Copyright John Mitchell writes "The first brief on the merits before the Supreme Court in MGM Studios v. Grokster was filed Friday, January 21, by the Video Software Dealers Association. The brief suggests that while p2p systems may be used for infringing and noninfringing uses, courts should consider whether technologies may be used to reduce infringing uses without over-burdening the system provider, the freedom of speech for non-infringing uses (including by copyright owners who want p2p systems to be used to reach their audiences) or the freedom of competition (including first sale doctrine principles) of retailers and all intermediate software and services (OS, media players, codecs)that make downloading and playback possible. Bringing a retailer perspective, it strikes a balance of respect for copyright and respect for the limits the law places on those copyrights. The brief is available (in PDF) at http://interactionlaw.com/id5.html and at http://www.vsda.org/Resource.phx/vsda/government/p ositionstatements/grokster.htx."

( Read More... | 3 comments | Case documents, articles, filings )

posted by scubacuda on Saturday January 22, @12:28PM
from the dept.
Copyright While sifting through the Blog Torrent mailing list, I came across Thomas Winningham proposal for standardizing how BitTorrent meta data describes the content according to its Creative Common licensing. From WritTorrent.SourceForge.net:
For the Azureus / BitTorrent XML format, the document could reference the CC namespace and then implement the dc: and cc: prefixed tags accordingly.

see http://creativecommons.org/technology/metadata/implement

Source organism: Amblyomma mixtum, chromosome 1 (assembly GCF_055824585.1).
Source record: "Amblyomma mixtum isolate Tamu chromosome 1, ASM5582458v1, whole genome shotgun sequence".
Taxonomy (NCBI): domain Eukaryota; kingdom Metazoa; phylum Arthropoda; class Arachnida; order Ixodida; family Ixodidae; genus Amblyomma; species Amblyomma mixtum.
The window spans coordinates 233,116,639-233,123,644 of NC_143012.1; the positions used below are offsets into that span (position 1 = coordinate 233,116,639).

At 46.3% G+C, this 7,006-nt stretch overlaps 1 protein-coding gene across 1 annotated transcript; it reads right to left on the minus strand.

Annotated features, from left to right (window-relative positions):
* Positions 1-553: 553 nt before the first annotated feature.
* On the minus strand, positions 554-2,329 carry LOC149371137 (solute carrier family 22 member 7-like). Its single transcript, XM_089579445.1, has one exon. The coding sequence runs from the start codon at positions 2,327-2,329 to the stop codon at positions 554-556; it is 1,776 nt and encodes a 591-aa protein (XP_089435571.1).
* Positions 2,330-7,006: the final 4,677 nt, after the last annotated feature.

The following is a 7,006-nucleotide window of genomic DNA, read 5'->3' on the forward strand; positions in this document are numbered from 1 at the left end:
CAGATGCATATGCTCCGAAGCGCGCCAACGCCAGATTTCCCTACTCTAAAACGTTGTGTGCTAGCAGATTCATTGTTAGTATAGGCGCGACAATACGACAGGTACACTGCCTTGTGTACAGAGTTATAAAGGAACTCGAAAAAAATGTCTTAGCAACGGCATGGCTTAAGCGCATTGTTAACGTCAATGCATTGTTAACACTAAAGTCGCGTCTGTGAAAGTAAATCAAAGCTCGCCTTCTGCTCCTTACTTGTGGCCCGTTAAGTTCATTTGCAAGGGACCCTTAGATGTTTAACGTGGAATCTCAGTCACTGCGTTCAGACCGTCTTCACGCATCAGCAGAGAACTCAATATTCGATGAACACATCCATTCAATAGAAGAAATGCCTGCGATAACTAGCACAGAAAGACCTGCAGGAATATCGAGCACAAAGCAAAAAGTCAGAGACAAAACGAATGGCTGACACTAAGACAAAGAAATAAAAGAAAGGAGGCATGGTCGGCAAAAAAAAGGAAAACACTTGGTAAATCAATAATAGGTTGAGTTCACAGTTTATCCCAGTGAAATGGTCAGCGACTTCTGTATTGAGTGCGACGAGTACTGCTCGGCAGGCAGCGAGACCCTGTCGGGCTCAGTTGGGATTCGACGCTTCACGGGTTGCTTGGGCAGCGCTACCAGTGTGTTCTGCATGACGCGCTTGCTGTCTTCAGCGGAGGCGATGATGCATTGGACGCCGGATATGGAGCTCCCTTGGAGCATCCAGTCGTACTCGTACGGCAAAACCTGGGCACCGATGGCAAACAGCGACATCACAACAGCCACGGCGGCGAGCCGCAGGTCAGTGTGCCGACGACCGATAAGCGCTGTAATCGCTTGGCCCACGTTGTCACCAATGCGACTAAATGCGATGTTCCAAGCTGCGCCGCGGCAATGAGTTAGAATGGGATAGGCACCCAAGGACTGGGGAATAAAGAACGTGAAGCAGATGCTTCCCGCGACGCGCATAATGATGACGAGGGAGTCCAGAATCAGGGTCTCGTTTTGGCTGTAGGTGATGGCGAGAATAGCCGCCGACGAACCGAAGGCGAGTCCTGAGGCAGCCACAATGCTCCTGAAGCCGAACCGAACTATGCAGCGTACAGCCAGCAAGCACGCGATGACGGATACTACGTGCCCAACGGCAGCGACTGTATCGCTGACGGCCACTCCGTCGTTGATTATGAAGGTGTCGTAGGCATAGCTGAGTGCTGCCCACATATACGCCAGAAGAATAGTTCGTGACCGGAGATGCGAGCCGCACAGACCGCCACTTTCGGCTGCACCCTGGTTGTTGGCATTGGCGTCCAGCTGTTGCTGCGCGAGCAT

For the for the actualy BitTorrent protocol bencoded .torrent format, the dc: an cc: tags could simply be more bencoded dictionary items added to the main dictionary object of the .torrent file.


8:dc:title12:Free Culture
This could also support complex relationships, given the URLs of related works:



Think this will or won't work? Send your comments to winningham @ gmail dot com.

( Read More... )

Duke's CSPD Announces Moving Image Contest Winners
posted by scubacuda on Wednesday January 19, @05:32PM
from the dept.
Copyright Duke Law's Center for for the Study of Public Domain has finally annouced the winners of the Moving Images Contest finalists. From an earlier submission by Jennifer Jenkins:
The contest asked for 2 minute movies about the ways that intellectual property law affects art-- specifically documentary film or music. Finalists range from the account of a documentarian trying to cover army recruiters in the North Carolina Piedmont, to a Polish animator's science fiction vision of music's apocalyptic future, from a college student's efforts to make a Public Service Announcement about the Civil Rights movement, to a dissection of the law behind "Super Size Me."

( Read More... )

Nofollow Tag Endorsed
posted by scubacuda on Wednesday January 19, @04:44PM
from the dept.
News The 'nofollow' tag has been endorsed, not only by Google, but also by Yahoo and MSN search. From Google's website:
If you're a blogger (or a blog reader), you're painfully familiar with people who try to raise their own websites' search engine rankings by submitting linked blog comments like "Visit my discount pharmaceuticals site." This is called comment spam, we don't like it either, and we've been testing a new tag that blocks it. From now on, when Google sees the attribute (rel="nofollow") on hyperlinks, those links won't get any credit when we rank websites in our search results. This isn't a negative vote for the site where the comment was posted; it's just a way to make sure that spammers get no benefit from abusing public areas like blog comments, trackbacks, and referrer lists.

( Read More... )

Think Secret Seeks Free Lawyer
posted by scubacuda on Tuesday January 18, @12:47AM
from the dept.
News 19 yro Nicholas Ciarelli (aka Nick dePlume), editor of Think Secret, is looking for free lawyers to defend him against Apple. According to Wired: